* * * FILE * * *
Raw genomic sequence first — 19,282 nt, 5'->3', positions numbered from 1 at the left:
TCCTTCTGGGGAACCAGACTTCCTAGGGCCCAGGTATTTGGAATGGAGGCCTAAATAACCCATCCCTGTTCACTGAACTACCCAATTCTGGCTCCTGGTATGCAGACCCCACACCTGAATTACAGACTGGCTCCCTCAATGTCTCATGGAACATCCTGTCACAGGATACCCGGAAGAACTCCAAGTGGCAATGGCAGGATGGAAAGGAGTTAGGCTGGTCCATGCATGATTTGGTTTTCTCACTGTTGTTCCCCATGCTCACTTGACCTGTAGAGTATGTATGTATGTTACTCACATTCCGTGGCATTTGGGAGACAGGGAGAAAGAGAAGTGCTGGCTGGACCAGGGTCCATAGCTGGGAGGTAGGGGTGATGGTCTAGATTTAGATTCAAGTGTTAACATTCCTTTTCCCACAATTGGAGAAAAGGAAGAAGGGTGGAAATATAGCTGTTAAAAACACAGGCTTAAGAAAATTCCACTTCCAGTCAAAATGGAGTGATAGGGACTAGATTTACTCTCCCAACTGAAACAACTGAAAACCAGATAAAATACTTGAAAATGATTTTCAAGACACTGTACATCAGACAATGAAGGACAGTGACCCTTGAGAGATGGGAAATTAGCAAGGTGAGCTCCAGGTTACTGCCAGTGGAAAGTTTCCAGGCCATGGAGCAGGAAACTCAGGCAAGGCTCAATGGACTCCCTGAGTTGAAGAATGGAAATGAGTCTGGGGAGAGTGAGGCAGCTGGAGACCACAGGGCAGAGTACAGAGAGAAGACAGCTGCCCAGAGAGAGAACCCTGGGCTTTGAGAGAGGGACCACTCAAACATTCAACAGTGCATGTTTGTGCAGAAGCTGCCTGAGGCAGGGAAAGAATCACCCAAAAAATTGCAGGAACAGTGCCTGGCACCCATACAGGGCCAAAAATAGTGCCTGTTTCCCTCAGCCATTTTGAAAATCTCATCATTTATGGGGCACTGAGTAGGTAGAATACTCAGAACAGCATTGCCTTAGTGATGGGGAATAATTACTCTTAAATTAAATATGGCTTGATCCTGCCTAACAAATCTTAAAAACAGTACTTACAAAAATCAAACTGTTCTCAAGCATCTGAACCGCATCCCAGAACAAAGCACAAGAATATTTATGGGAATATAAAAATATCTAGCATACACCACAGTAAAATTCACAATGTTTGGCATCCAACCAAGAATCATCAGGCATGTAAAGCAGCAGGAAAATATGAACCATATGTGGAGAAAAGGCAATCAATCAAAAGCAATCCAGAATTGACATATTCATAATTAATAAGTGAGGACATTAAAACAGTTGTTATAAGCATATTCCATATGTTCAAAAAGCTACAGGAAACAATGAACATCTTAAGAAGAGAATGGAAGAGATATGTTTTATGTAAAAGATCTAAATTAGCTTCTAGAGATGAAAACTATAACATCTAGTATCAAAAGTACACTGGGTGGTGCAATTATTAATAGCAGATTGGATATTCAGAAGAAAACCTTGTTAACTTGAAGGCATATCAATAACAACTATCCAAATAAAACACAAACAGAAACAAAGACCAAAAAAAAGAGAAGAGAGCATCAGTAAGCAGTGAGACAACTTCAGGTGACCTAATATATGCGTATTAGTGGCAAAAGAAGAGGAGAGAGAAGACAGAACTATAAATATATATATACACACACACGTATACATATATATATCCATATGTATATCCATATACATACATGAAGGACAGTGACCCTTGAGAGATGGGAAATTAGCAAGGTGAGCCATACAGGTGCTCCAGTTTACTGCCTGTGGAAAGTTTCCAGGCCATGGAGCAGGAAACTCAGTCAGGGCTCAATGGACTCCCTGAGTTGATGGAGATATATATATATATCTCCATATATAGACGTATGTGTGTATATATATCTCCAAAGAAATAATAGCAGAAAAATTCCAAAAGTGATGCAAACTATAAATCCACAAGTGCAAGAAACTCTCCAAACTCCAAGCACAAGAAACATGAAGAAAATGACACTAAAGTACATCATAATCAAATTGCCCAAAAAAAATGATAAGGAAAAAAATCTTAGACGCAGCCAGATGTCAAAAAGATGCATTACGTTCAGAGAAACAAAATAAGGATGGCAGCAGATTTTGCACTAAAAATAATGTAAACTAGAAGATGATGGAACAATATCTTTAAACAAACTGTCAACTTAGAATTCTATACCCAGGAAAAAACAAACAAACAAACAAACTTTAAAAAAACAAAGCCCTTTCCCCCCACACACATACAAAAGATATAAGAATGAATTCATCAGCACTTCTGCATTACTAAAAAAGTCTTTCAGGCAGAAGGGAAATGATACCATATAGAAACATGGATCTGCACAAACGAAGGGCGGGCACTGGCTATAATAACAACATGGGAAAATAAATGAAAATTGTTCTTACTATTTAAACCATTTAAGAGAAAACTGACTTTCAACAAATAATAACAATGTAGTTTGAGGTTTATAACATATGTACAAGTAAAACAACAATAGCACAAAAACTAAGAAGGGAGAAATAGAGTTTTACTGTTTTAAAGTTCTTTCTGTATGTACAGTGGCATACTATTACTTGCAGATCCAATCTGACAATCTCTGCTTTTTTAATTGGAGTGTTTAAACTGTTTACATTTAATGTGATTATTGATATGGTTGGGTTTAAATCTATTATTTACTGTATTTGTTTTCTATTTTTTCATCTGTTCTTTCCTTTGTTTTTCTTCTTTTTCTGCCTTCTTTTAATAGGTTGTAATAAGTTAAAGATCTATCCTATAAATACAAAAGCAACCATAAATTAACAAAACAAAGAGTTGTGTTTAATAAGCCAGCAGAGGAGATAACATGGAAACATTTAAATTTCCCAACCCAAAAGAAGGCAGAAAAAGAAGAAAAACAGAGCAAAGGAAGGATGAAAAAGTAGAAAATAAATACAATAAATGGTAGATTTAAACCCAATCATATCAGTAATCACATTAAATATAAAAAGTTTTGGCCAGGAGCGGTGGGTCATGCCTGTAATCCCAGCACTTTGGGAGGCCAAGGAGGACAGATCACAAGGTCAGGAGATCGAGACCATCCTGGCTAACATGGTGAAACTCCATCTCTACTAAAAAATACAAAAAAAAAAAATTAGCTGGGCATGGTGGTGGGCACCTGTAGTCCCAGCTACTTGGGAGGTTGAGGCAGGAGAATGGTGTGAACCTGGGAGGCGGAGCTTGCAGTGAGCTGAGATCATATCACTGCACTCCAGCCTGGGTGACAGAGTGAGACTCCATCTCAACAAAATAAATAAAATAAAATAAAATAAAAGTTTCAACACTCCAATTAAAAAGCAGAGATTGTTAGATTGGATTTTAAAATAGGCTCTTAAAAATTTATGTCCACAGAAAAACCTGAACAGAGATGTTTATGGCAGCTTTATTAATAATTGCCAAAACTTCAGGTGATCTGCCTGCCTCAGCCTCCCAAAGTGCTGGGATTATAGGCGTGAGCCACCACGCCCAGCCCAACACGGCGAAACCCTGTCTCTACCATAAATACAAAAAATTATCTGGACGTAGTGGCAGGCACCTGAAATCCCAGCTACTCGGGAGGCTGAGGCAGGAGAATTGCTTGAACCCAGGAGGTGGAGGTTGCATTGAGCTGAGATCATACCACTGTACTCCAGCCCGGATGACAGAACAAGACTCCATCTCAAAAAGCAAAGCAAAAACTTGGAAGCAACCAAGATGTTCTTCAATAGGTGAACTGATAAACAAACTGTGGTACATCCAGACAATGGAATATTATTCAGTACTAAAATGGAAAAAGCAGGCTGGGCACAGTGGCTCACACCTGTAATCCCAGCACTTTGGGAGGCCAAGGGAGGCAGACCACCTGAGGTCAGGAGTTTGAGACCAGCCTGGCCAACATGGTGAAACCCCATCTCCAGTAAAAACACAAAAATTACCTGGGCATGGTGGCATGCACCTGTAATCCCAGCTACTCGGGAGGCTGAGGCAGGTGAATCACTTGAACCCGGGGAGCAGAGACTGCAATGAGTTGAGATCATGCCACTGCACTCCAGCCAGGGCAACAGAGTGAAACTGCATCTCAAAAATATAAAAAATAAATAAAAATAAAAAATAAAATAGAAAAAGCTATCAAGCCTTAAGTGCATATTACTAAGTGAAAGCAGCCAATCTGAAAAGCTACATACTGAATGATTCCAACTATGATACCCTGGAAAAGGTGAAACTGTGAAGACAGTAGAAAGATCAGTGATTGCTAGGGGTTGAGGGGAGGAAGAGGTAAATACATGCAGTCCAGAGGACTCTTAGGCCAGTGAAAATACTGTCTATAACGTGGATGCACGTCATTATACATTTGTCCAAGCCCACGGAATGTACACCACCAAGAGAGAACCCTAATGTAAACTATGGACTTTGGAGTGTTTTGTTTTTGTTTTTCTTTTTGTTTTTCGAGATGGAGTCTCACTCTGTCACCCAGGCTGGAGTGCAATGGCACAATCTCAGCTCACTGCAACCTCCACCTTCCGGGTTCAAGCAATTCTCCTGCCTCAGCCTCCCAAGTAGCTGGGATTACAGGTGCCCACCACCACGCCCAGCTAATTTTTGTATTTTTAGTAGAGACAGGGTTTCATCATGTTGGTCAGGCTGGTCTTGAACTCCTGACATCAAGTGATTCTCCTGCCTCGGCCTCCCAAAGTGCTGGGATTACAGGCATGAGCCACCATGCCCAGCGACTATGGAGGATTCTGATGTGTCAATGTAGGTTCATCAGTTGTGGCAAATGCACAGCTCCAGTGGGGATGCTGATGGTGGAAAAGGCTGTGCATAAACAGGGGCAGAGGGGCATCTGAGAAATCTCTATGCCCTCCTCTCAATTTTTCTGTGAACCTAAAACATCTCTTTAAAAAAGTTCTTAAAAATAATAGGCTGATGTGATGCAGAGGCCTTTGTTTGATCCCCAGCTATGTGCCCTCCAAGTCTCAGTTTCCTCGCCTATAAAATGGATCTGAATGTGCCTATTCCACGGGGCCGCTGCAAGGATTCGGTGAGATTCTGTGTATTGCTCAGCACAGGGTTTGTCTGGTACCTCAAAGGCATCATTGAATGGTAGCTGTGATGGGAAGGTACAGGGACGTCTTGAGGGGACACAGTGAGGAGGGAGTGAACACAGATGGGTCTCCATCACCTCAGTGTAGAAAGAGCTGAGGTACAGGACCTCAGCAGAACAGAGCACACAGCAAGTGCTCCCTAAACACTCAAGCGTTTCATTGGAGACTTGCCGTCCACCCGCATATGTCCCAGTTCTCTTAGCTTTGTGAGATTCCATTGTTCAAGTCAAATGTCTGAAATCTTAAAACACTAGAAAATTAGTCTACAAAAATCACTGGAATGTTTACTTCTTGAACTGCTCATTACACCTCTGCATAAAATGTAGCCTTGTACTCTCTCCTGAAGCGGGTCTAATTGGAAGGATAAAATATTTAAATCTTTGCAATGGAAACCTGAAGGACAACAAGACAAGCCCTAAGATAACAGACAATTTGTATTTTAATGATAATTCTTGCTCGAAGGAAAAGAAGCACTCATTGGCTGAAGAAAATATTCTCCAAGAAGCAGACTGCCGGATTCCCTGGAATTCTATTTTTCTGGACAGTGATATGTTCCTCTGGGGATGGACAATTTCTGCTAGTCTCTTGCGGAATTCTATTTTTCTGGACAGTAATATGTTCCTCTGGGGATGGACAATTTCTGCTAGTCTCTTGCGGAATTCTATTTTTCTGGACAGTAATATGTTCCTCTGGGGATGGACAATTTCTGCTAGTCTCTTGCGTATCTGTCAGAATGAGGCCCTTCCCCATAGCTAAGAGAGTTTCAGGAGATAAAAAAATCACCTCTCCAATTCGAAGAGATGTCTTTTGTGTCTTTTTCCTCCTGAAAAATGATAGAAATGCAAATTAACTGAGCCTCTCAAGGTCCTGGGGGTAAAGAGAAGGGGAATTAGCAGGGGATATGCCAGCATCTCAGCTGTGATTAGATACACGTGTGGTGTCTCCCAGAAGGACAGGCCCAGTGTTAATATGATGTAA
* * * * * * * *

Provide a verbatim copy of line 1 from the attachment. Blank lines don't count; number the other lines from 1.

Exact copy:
Raw genomic sequence first — 19,282 nt, 5'->3', positions numbered from 1 at the left: